The exclusionary rule is a legal concept the goal of which is to deter wrongful law enforcement practice. The legal standard of exclusion prevents the admissiblity of proposed evidence acquired in contravention of a citizen’s constitutional rights. Based on the exclusionary rule’s dictates, evidence that is unconstitutionally seized is inadmissible within a future prosecution deriving from the police misconduct.
This wrongfully obtained evidence or “fruits of the poisonous tree” ( an often cited term recited by lawyers to reference a line of a supreme court justice espousing the rationale behind the exclusionary rule) are also not admitted into evidence within a prosecution unless the costs of preventing the evidence are outbalanced by the deterrent effect exclusion would have on police misconduct. These “Fruits of the poisonous tree” refers to evidence seized unlawfully as a result of, and only because of an initial inadmissable search and seizure not based upon sufficient probable cause in violation of the fourth amendment.
For example, if a traffic stop was unlawful, any evidence derived from that traffic stop will be inadmissible in a court of law. However, the United States Supreme Court has limited such a blanket detrmination to previously decided cases holding that the exclusionary rule does not uniformly apply to unlawful automobile searches prior to 2009.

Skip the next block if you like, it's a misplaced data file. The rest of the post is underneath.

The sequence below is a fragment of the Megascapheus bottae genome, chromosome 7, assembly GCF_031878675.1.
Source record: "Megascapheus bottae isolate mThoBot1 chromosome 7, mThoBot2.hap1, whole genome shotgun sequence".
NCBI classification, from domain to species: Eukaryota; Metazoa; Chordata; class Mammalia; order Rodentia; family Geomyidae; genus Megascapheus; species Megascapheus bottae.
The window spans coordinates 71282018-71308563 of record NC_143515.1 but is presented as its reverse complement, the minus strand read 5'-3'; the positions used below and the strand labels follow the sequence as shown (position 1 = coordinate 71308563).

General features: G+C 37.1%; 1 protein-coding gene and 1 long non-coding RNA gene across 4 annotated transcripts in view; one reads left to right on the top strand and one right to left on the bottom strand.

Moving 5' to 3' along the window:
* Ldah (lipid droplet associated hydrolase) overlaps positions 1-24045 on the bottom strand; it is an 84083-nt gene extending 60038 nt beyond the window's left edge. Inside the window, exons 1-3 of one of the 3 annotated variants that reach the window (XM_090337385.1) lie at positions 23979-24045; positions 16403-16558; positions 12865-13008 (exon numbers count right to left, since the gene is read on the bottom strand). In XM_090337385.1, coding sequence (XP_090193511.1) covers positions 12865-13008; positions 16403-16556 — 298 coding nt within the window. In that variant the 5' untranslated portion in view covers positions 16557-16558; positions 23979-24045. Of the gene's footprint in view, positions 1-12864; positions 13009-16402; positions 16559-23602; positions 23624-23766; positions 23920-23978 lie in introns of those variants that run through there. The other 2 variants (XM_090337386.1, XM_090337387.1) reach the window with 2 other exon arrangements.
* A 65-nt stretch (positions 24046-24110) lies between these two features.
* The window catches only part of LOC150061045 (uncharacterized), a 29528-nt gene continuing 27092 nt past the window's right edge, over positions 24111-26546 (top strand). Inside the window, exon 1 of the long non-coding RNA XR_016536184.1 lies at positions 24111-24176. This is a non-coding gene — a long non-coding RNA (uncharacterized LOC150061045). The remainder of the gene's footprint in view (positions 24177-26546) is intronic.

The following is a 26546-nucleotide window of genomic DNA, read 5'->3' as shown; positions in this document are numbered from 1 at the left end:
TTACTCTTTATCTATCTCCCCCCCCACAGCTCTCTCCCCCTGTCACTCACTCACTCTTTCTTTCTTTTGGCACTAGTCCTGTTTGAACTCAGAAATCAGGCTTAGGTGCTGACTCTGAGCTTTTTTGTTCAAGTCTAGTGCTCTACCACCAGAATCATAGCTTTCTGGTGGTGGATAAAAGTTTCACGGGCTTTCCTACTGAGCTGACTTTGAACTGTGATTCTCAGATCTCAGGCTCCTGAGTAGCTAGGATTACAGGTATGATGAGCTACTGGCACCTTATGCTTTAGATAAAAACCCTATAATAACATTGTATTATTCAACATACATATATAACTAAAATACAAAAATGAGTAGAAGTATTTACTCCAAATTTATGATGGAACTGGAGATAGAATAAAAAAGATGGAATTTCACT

For police to legally detain an automobile, respective officers must first have reasonable suspicion or probable cause to do so. Absent such a finding, the traffic stop and detention will be unlawful. Reasonable suspicion is justified when law enforcement have a reasonable suspicion of criminal activity or involvement in a completed crime, supported by articulable facts.
Law enforcement officials need to possess more than a guess that unlawful conduct occurred or is occurring. If the officer meets a level of articulable suspicion such that a reasonable person could believe that a crime had occurred or was occuring, an officer may then legally stop and question the driver of an autombile within the context of a vehicular detention.
Furthermore, during the course of a traffic stop law enforcement safety has been determined to be a foremost principal by which to justify resulting police conduct. As such, if an officer can credibly articulate reasonable suspicion that the target of arrest is armed and/or an imminent threat to the officer’s safety, such an officer may permissibly frisk the individual for weapons with few impediments or time restraints.
Probable cause in this or any other circumstance will therefore be legally determined when credible facts can be put forward within a court of law such that a reasonable person would be able to believe that a given individual has committed or is in the course of commission of a criminal offense. For law enforcement officers to perpetrate an arrest after a vehicular stop, an officer must have probable cause. A subsequent “arrest” takes place therafter when a police official puts an individual in “custody” against their will for purposes of criminal questioning.